Majestic Mount Kilimanjaro in Tanzania
Widely known as the highest freestanding mountain the world and the tallest in Africa, Mount Kilimanjaro boasts a staggering height of 19,341 feet. This dormant volcanic mountain can be found in the Kilimanjaro National Park in Tanzania, and it comprises three main volcanic cones named Mawenzi, Kibo and Shira. The Mawenzi and Shira peaks are considered extinct and pose no danger, while Kibo, who is also the tallest of the three, is actually dormant and could erupt at some point the future.
The first person to climb Kibo was a German geology professor named Hans Meyer, who managed to reach the top of the peak in 1889 after two failed attempts. He was accompanied by an Austrian mountaineer named Ludwig Purtscheller, while the rest of their team comprised a guide, a cook, nine porters and two local headmen.
If you are thinking about climbing this famed mountain yourself, then you should know that there are a total of seven trekking routes available, namely Shira, Umbwe, Lemosho, Machame, Marangu, Mweka and Rongai. If you are looking for a scenic route, we advise you to go with Mechame, while Marangu and Rongai have a reduced degree of difficulty but provide fewer sights.
Before you undergo this exciting and perilous journey however, you should take the time and do your homework. This means you should consider carefully if you are prepared for such a challenging task both physically and mentally, as the low temperature, high altitudes and strong winds will definitely get in your way. Moreover, altitude sickness can be a real problem even for experienced trekkers, while high altitude cerebral or pulmonary edemas pose real threats.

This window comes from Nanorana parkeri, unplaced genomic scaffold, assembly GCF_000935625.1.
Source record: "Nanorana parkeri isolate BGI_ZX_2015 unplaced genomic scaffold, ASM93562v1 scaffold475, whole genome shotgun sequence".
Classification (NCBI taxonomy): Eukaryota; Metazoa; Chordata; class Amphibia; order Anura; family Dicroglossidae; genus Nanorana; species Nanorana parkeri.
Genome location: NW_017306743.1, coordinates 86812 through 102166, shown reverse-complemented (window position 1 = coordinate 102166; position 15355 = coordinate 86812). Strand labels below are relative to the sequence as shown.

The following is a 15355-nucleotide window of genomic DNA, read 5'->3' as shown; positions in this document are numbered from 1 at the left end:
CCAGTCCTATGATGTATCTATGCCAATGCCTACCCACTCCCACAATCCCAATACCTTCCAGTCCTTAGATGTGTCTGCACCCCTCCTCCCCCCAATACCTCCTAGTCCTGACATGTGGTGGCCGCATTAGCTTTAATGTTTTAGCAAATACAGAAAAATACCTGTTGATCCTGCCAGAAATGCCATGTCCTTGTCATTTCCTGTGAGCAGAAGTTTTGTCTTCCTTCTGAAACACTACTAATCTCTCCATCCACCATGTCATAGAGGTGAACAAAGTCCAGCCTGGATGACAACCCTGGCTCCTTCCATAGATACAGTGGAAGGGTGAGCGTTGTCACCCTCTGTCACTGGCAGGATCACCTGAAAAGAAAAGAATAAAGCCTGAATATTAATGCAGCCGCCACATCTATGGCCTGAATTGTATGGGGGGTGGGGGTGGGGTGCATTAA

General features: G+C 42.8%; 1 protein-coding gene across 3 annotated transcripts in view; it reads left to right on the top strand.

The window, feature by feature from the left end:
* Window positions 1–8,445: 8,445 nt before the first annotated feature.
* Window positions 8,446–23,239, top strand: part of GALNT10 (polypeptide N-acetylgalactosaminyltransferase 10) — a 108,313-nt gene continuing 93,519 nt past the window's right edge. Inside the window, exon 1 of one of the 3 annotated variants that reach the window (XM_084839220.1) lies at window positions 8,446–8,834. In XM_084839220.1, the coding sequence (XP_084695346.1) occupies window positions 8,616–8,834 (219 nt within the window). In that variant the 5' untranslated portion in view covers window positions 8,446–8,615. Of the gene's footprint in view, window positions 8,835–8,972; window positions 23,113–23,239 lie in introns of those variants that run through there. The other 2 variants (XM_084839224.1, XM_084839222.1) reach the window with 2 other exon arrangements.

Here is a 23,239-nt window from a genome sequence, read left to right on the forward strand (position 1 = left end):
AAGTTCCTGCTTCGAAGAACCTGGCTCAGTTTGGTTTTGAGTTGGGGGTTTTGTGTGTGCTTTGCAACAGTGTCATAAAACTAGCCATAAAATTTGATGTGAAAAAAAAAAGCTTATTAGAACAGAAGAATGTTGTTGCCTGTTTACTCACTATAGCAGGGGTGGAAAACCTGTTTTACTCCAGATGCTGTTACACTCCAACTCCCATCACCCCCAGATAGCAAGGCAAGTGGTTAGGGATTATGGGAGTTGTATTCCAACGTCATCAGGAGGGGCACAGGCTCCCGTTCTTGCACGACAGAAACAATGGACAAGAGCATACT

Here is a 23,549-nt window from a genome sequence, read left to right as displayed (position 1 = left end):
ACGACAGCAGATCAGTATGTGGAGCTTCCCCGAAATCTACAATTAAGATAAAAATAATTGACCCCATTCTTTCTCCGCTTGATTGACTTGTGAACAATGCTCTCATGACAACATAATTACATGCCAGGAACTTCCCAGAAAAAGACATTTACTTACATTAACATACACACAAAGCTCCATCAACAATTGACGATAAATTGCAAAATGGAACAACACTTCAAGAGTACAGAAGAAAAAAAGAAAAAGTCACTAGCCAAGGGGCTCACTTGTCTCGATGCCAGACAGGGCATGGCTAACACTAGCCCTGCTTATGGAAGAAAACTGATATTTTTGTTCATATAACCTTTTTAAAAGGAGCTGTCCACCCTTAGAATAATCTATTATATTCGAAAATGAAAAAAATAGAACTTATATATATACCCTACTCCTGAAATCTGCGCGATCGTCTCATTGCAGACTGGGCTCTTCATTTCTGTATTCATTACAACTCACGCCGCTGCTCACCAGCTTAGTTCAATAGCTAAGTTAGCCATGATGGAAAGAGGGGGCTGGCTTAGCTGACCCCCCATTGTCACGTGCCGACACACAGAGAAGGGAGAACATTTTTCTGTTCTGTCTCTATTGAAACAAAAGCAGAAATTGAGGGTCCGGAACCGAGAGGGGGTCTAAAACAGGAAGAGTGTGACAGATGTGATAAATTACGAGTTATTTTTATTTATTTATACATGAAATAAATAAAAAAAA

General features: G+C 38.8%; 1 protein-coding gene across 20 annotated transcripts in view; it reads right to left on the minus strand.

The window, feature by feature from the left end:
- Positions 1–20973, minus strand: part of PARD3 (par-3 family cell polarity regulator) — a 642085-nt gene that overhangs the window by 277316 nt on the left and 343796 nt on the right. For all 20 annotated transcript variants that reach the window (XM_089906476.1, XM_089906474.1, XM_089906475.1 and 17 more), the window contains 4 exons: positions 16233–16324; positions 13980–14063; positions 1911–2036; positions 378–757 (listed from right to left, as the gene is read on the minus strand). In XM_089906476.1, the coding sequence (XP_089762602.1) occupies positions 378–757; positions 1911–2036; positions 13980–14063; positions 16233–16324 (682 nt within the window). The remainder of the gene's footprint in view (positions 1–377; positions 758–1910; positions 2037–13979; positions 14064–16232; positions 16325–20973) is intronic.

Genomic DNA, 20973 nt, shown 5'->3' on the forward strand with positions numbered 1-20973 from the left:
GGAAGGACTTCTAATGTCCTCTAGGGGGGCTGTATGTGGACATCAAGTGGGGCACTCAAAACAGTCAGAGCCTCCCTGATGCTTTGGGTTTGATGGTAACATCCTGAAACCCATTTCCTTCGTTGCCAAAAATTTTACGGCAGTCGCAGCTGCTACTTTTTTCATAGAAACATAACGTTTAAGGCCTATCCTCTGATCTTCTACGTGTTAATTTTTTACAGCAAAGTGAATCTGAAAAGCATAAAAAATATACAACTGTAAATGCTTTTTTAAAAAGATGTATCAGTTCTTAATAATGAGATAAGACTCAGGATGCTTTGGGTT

Mount Kilimanjaro boasts a high biodiversity as far as flora is concerned. The forests of the mountain, including the Subalpine Erica forests house as many as 1,200 vascular plant species, but endemic species are quite scarce by contrast. Being an exceptionally tall mountain, Kilimanjaro is covered in part by ice and snow, especially at its highest altitudes. However, recent decades have seen a substantial diminishing in the mountain’s ice caps, and if the process continues further, experts say that the mountain will become ice-free somewhere in between 2022 and 2033.